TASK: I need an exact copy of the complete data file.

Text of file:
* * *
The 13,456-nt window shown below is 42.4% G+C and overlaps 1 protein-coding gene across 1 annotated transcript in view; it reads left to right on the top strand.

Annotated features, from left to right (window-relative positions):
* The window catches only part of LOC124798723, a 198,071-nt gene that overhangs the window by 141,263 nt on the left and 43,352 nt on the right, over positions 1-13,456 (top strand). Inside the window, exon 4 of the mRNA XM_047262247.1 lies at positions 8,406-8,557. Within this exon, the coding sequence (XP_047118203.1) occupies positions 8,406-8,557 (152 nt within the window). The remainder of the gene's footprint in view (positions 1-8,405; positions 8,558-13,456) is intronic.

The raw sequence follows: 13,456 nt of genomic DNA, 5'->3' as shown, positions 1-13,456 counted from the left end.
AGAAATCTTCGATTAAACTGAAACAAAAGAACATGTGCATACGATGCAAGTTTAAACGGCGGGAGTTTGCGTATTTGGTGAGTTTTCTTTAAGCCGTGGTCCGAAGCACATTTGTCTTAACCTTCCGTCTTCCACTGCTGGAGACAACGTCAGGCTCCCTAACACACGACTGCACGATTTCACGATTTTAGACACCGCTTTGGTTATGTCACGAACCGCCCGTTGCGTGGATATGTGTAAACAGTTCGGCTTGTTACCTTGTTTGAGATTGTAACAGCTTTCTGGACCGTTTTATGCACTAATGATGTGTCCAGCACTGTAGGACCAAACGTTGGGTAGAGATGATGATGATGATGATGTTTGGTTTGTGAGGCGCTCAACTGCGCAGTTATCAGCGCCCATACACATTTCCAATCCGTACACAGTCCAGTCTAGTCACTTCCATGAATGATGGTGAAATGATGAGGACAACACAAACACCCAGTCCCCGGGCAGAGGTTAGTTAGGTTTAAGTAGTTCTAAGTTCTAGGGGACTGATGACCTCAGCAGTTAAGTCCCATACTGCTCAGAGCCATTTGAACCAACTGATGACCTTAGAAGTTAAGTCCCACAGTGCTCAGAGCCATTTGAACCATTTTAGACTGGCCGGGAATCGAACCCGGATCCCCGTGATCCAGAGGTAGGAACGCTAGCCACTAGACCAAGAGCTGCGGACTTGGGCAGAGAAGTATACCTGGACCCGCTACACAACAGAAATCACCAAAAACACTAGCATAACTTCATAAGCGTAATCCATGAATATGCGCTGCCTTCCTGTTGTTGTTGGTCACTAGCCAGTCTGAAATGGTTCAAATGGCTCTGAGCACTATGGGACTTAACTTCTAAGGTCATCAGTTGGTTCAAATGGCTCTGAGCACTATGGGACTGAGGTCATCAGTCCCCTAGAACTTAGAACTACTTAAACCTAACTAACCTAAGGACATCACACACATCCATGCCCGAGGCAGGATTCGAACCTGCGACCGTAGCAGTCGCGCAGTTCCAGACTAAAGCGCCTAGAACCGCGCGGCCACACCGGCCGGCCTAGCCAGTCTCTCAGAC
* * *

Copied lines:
The 13,456-nt window shown below is 42.4% G+C and overlaps 1 protein-coding gene across 1 annotated transcript in view; it reads left to right on the top strand.

Annotated features, from left to right (window-relative positions):
* The window catches only part of LOC124798723, a 198,071-nt gene that overhangs the window by 141,263 nt on the left and 43,352 nt on the right, over positions 1-13,456 (top strand). Inside the window, exon 4 of the mRNA XM_047262247.1 lies at positions 8,406-8,557. Within this exon, the coding sequence (XP_047118203.1) occupies positions 8,406-8,557 (152 nt within the window). The remainder of the gene's footprint in view (positions 1-8,405; positions 8,558-13,456) is intronic.

The raw sequence follows: 13,456 nt of genomic DNA, 5'->3' as shown, positions 1-13,456 counted from the left end.
AGAAATCTTCGATTAAACTGAAACAAAAGAACATGTGCATACGATGCAAGTTTAAACGGCGGGAGTTTGCGTATTTGGTGAGTTTTCTTTAAGCCGTGGTCCGAAGCACATTTGTCTTAACCTTCCGTCTTCCACTGCTGGAGACAACGTCAGGCTCCCTAACACACGACTGCACGATTTCACGATTTTAGACACCGCTTTGGTTATGTCACGAACCGCCCGTTGCGTGGATATGTGTAAACAGTTCGGCTTGTTACCTTGTTTGAGATTGTAACAGCTTTCTGGACCGTTTTATGCACTAATGATGTGTCCAGCACTGTAGGACCAAACGTTGGGTAGAGATGATGATGATGATGATGTTTGGTTTGTGAGGCGCTCAACTGCGCAGTTATCAGCGCCCATACACATTTCCAATCCGTACACAGTCCAGTCTAGTCACTTCCATGAATGATGGTGAAATGATGAGGACAACACAAACACCCAGTCCCCGGGCAGAGGTTAGTTAGGTTTAAGTAGTTCTAAGTTCTAGGGGACTGATGACCTCAGCAGTTAAGTCCCATACTGCTCAGAGCCATTTGAACCAACTGATGACCTTAGAAGTTAAGTCCCACAGTGCTCAGAGCCATTTGAACCATTTTAGACTGGCCGGGAATCGAACCCGGATCCCCGTGATCCAGAGGTAGGAACGCTAGCCACTAGACCAAGAGCTGCGGACTTGGGCAGAGAAGTATACCTGGACCCGCTACACAACAGAAATCACCAAAAACACTAGCATAACTTCATAAGCGTAATCCATGAATATGCGCTGCCTTCCTGTTGTTGTTGGTCACTAGCCAGTCTGAAATGGTTCAAATGGCTCTGAGCACTATGGGACTTAACTTCTAAGGTCATCAGTTGGTTCAAATGGCTCTGAGCACTATGGGACTGAGGTCATCAGTCCCCTAGAACTTAGAACTACTTAAACCTAACTAACCTAAGGACATCACACACATCCATGCCCGAGGCAGGATTCGAACCTGCGACCGTAGCAGTCGCGCAGTTCCAGACTAAAGCGCCTAGAACCGCGCGGCCACACCGGCCGGCCTAGCCAGTCTCTCAGAC